Why You Might Want to Start Speaking in Code
Want a high-paying job? It might be time to learn to write code, and it's not as hard as it sounds.
Computer programming jobs are growing at twice the national average, but not enough Americans are learning to code. By 2020 it's estimated that there will be 1 million more computer sciences jobs than graduates, according to Code.org, a nonprofit foundation dedicated to expanding computer programming education.
That's where Codecademy comes in.
"What we want in the 21st century is for programming to become just as important as reading and writing, and for people to think in algorithms," founder Zach Sims told CNBC's "Squawk on the Street" on Friday.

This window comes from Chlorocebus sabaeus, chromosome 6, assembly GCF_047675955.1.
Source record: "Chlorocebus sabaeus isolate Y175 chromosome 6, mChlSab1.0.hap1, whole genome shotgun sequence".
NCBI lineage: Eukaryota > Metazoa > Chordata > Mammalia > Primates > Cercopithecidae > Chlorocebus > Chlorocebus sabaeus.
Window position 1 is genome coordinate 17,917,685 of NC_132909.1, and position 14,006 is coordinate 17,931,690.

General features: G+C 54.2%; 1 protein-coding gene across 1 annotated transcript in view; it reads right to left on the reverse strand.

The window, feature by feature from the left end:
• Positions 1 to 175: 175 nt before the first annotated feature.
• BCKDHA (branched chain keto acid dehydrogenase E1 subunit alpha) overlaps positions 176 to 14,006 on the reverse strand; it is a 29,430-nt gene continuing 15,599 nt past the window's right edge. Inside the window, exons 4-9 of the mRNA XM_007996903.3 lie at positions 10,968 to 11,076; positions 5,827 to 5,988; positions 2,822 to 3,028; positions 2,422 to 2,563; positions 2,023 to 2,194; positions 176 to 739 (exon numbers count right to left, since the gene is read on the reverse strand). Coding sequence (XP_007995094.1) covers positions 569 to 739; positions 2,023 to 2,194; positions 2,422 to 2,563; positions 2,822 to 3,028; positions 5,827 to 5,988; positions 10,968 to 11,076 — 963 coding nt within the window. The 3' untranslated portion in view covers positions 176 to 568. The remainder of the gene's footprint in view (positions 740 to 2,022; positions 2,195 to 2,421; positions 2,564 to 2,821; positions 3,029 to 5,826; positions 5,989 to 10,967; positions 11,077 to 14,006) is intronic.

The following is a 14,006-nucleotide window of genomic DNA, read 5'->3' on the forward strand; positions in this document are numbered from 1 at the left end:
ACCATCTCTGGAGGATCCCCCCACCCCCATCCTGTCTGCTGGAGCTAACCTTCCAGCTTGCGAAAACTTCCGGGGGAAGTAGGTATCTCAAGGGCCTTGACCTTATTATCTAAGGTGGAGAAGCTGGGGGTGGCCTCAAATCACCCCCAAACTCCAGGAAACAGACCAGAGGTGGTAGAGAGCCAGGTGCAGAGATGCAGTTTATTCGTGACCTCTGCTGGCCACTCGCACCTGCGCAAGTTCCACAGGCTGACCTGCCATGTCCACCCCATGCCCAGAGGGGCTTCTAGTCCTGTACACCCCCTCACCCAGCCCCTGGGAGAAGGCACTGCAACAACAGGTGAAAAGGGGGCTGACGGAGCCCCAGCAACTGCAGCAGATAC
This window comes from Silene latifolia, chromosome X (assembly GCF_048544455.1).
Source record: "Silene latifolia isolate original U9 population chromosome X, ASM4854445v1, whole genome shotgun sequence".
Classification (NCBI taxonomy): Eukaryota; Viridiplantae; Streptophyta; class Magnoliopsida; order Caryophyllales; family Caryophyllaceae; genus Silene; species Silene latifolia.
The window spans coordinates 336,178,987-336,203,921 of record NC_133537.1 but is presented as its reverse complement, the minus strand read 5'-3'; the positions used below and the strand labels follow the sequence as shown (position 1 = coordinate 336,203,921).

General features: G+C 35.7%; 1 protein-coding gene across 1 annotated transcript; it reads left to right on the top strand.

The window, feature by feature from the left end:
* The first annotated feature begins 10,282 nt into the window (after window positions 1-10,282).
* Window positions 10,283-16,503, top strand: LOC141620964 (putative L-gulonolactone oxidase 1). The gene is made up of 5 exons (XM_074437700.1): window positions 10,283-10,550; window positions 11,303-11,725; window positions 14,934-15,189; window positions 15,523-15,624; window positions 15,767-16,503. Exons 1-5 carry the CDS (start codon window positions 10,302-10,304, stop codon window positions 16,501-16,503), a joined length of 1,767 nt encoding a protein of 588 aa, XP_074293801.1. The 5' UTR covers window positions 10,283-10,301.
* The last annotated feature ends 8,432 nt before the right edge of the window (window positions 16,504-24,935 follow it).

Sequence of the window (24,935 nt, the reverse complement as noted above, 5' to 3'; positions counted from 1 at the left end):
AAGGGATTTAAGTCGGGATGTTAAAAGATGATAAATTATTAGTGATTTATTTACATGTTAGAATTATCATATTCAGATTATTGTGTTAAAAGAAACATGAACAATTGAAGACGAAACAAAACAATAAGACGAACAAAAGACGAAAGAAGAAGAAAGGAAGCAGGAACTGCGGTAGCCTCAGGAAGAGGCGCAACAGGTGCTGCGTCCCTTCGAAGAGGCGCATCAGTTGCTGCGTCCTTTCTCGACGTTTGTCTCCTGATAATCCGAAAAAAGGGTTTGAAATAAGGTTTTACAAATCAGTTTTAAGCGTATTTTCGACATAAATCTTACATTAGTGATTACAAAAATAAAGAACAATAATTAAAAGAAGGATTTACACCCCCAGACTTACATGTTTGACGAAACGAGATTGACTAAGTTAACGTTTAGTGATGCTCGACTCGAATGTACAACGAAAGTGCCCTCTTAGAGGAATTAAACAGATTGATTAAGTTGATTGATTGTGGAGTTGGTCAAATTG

With the proliferation of smartphone apps and other software applications, every job needs a little bit of programming and computer knowledge.
Learning to code isn't as difficult as it sounds, Sims said.
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"You work on projects as you go through," Sims said. "So you build websites, build games and you never really graduate because there's always something new to learn."
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And learning to code can lead to career opportunities.
"We've seen whole businesses created by people that learned programming on Codecademy, then sell apps on the App store and make a living," he said.